The land surrounding what is now Willow Oaks Country Club is rich with beauty, history and tradition. That history is honored today in architectural elements throughout the Golf Course and grand layout of the Clubhouse, which incorporates one of the original homes into its design. The Clubhouse patio encompasses beautiful sweeping views of the land and the James River.
Willow Oaks began as a working farm in 1679. William Byrd was granted the land as a condition of providing security from the Indians. In 1768, the Byrd family sold the land to pay off debts due to poor management. The Willow Oaks property changed hands several times over the next few years, but a relic of Willow Oaks’ farm days remains – the springhouse at the end of the first fairway.
Following the Civil War, the immediate area (including what is now the Club’s golf course) became known as Granite for its underground resources of granite. Two Union entrepreneurs – Generals Herman Haupt and Albert Ordway – acquired mining rights to the quarries in the area and began extensive removal of the stone. Local granite can be found in the State, War and Navy Building in Washington, DC; the Mississippi River Bridge; the Post Office and City Hall in Richmond; and in cobblestone streets up and down the eastern seaboard. In the 1880s, some of the property was acquired by the James Netherwood family, sculptors who used the granite for artistic purposes (including the tall granite base of the Robert E. Lee monument, the first statue constructed on Monument Avenue).
In 1912 the Netherwood family sold their land to E.K. Vietor, a prominent tobacconist and an early promoter of the Richmond Trade Association. As the German Ambassador, he promoted the German culture, but when the United Stated entered into World War I, enemy aliens’ properties were confiscated and the Willow Oaks property fell into the possession of the United States Government.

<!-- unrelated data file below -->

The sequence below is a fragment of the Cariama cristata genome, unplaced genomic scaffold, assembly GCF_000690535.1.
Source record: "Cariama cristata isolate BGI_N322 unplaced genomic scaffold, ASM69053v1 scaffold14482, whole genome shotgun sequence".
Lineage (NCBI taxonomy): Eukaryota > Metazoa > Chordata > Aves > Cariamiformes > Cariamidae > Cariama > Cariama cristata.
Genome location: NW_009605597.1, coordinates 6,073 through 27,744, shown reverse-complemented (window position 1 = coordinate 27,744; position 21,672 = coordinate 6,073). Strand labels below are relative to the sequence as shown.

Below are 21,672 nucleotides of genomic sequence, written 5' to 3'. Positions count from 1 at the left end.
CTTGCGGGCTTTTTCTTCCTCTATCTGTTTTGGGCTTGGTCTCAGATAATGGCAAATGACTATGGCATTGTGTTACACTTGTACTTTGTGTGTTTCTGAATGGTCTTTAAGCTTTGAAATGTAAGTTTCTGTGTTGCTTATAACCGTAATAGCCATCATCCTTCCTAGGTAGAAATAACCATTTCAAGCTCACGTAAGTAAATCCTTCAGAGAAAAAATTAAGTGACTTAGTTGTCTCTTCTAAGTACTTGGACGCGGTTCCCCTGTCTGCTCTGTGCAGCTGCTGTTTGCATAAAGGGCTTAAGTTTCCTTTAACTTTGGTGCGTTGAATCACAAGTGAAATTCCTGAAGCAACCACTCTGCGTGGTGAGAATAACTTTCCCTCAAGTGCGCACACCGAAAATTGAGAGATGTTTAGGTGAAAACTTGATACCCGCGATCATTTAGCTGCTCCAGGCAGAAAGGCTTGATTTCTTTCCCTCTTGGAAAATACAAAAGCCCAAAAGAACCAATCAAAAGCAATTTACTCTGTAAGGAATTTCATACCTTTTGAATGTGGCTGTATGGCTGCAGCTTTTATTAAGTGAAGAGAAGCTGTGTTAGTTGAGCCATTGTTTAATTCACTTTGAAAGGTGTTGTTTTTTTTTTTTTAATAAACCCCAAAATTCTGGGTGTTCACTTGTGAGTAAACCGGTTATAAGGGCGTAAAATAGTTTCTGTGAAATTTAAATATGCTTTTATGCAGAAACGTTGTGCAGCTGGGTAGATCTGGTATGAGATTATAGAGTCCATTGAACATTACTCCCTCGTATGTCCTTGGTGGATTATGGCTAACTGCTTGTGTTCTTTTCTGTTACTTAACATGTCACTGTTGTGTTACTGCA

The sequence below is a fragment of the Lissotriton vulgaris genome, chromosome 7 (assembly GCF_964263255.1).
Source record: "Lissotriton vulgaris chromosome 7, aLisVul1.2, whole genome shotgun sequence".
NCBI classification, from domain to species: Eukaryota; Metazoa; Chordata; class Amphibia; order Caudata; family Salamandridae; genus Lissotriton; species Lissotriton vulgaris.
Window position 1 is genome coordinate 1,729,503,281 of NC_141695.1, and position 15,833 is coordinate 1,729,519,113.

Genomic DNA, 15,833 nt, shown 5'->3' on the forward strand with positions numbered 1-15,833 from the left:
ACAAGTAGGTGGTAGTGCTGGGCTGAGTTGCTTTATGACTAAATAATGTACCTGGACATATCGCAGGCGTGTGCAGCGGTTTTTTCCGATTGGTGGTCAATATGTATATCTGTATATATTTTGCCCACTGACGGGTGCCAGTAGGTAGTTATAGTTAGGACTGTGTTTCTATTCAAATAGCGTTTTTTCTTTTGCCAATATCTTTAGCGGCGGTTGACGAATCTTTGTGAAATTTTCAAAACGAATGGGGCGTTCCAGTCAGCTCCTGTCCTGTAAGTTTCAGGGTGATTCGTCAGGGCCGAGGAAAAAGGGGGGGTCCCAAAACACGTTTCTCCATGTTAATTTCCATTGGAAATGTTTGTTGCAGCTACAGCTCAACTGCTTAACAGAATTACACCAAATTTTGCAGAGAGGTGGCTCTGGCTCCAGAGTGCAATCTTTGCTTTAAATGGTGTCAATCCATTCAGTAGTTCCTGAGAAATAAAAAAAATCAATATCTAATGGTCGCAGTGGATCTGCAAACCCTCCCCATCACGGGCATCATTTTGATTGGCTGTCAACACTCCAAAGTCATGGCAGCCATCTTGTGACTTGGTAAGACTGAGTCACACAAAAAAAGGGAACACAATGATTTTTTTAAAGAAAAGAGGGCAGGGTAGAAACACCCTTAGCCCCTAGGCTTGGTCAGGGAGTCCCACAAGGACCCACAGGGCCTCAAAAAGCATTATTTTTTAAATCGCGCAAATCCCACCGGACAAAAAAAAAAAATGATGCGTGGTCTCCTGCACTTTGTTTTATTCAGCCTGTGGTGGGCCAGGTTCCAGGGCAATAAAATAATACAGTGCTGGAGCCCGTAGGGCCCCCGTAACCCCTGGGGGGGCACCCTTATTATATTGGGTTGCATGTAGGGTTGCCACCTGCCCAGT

On January 15, 1937, the property was deeded to E. Ross Millhiser. Mr. Millhiser purchased two houses from North Carolina that had been built in 1740, dismantled them, and had them shipped to Virginia. The building which is now known as the “Old House” at Willow Oaks Country Club was constructed from the woodwork of these buildings in classic Colonial style. It remained the home of the Millhiser family until 1955, when it was purchased by a group of 21 investors who had a vision to develop the property into a country club and golf course, the first private club in Chesterfield County.
Willow Oaks Country Club opened its doors in 1957, with the golf course formally opening in June of 1959. Handsome refurbishments completed in the early 2000s took their inspiration from the “Old House,” the heart of it all. Renovations included a new pool and bathhouse surrounded by fine ironwork and masonry, a state-of-the-art fitness center, and a return to classic décor in the Clubhouse, Dining and Lounge areas. During the 2008 renovation of the par-72 golf course along the James River, the Club unearthed storage piles of stones from its mining days. In homage to history, these stones were incorporated into the architecture of the course, including the large stone wall at the first and eighth tees and the base of 17th green. Today, two mounds just in front of the 12th tee are all that remain of those old stone piles.
Despite the growth of neighborhoods and highways nearby, Willow Oaks has retained its idyllic setting and country feel. With its river vistas, rolling hills, serene environs and old world charm, Willow Oaks still feels like that home in the country it was so long ago. Willow Oaks celebrated its 50th anniversary in 2008, and remains unyielding with nearly 1000 families comprising the active membership. The Club’s continued growth is due to the Board’s commitment to excellence in providing top notch facilities and service. The Willow Oaks mission to “provide an exceptional country club experience for our families and guests” will continue to shape the Club’s future.